The revenue model currently hinges on Gen Z-friendly content for brands under an internal agency called the Collective. TNM now employs about 60 people and Lewis hopes it could be profitable by the end of next year, which promises to be crucial and busy, with elections expected in the US, UK, the EU and Mexico.
He said it shouldn’t need to raise any more money, but “if opportunities arise, if there’s acquisitions that are larger than anticipated, then we now have quite a wide network of people who want to support non-partisan news.”
One top beneficiary of Lewis’s advice is well-known: former Prime Minister Boris Johnson. Lewis was awarded a knighthood in June for “political and public service” as an adviser to Johnson.
Asked about whether he’s supporting a political agenda, Lewis said his relationship with Johnson is a longstanding friendship, and denied that the former Conservative leader is somehow involved in his consortium.
“I’ve known Boris obviously a long time. He worked for me,” Lewis said, referring to Brexit-backing Johnson’s stint as a columnist at the Telegraph, where he eventually earned £275,000 ($341,000) a year. “I do like helping good people win. I find that really inspiring, and over the years, whether it’s Boris or others, I’ve had the opportunity to do that. And if I’ve been helpful, that’s great.”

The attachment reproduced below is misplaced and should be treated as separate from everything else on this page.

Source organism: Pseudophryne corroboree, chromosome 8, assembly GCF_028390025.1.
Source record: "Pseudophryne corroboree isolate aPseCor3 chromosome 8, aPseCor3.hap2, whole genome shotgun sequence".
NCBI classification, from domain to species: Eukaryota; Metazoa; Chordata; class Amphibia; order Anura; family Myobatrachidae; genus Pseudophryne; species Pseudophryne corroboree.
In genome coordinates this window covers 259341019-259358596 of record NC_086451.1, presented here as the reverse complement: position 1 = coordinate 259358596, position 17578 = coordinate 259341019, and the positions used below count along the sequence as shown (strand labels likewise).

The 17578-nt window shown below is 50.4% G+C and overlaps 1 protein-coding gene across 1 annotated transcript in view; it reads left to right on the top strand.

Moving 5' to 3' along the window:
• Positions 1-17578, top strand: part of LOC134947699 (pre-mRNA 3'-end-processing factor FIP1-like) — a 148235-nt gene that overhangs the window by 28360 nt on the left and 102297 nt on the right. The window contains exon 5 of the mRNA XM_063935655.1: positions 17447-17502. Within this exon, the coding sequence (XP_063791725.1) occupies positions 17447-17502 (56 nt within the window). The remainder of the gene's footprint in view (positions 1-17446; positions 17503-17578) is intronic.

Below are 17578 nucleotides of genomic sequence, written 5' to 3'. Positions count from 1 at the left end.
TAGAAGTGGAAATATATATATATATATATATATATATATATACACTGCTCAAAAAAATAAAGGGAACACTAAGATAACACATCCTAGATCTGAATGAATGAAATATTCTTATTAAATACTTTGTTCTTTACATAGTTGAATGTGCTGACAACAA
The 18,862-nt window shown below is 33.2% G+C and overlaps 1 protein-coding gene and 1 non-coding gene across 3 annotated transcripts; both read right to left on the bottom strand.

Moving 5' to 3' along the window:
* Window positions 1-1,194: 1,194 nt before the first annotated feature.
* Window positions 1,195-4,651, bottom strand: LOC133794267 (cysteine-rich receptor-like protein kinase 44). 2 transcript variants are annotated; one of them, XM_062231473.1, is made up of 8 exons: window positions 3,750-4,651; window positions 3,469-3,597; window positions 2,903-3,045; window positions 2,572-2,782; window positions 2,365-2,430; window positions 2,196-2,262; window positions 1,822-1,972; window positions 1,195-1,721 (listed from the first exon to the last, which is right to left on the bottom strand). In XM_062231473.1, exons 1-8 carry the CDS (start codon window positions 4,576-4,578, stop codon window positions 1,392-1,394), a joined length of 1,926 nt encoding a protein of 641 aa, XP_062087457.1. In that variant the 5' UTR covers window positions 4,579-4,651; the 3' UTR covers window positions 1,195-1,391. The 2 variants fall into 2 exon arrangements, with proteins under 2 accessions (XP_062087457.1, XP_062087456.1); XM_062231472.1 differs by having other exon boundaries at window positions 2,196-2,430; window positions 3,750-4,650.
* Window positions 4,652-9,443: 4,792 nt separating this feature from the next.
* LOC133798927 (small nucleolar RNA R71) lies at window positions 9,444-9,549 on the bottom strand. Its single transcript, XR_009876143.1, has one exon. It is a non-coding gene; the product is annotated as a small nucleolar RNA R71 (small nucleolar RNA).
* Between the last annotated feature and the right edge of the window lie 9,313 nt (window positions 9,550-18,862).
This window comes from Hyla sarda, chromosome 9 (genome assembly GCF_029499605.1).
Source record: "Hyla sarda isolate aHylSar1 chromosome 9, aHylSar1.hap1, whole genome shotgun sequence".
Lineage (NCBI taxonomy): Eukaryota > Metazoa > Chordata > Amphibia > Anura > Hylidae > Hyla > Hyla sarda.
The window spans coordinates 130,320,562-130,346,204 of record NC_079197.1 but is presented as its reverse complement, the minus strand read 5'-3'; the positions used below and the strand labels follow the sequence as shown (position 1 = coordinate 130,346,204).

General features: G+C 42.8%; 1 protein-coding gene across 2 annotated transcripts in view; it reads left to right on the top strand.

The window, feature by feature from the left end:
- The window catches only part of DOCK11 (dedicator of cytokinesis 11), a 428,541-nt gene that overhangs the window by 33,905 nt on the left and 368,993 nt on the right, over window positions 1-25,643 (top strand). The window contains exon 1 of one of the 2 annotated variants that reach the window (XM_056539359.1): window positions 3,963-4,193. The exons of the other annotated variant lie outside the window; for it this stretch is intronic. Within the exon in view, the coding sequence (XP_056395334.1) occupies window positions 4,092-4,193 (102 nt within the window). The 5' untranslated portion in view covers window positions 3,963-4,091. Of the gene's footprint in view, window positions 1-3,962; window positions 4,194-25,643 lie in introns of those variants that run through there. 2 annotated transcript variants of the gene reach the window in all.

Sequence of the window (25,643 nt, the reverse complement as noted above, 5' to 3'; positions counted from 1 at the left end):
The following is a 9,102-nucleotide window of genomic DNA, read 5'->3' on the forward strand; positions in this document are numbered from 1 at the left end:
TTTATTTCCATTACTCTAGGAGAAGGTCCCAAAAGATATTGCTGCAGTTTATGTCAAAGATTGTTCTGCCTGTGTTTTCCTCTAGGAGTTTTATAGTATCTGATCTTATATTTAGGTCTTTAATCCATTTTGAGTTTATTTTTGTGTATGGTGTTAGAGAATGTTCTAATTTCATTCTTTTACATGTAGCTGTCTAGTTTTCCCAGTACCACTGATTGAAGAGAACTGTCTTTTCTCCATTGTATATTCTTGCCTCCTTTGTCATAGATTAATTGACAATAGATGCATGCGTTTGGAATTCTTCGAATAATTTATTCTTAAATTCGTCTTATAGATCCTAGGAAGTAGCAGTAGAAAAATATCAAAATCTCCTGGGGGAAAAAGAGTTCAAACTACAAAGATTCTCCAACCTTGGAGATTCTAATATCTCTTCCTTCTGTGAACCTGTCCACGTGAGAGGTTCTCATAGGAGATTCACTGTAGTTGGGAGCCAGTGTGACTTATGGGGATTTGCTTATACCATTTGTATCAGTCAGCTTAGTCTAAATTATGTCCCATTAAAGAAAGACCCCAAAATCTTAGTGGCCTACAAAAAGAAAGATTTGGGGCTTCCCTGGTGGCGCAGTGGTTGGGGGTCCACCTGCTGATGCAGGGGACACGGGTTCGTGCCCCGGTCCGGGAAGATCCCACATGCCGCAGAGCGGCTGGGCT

Johnson is a polarizing figure in Britain, and his premiership ended with a mass resignation of his own ministers, many pushed over the edge by a scandal dubbed “Partygate” — a lack of transparency following revelations of parties in and around Number 10 Downing Street while millions were under Covid-19 lockdowns imposed by the government.
“Boris is an incredibly trusting, loyal, clever, witty, important person in Britain,” Lewis said. “I’m not a fair-weather friend. So if I’m your friend, and even if you make mistakes, even if you end up doing things that I fundamentally disagree with, I don’t walk away. And that’s a big thing for me, for good or for bad.”
More stories like this are available on bloomberg.com
©2023 Bloomberg L.P.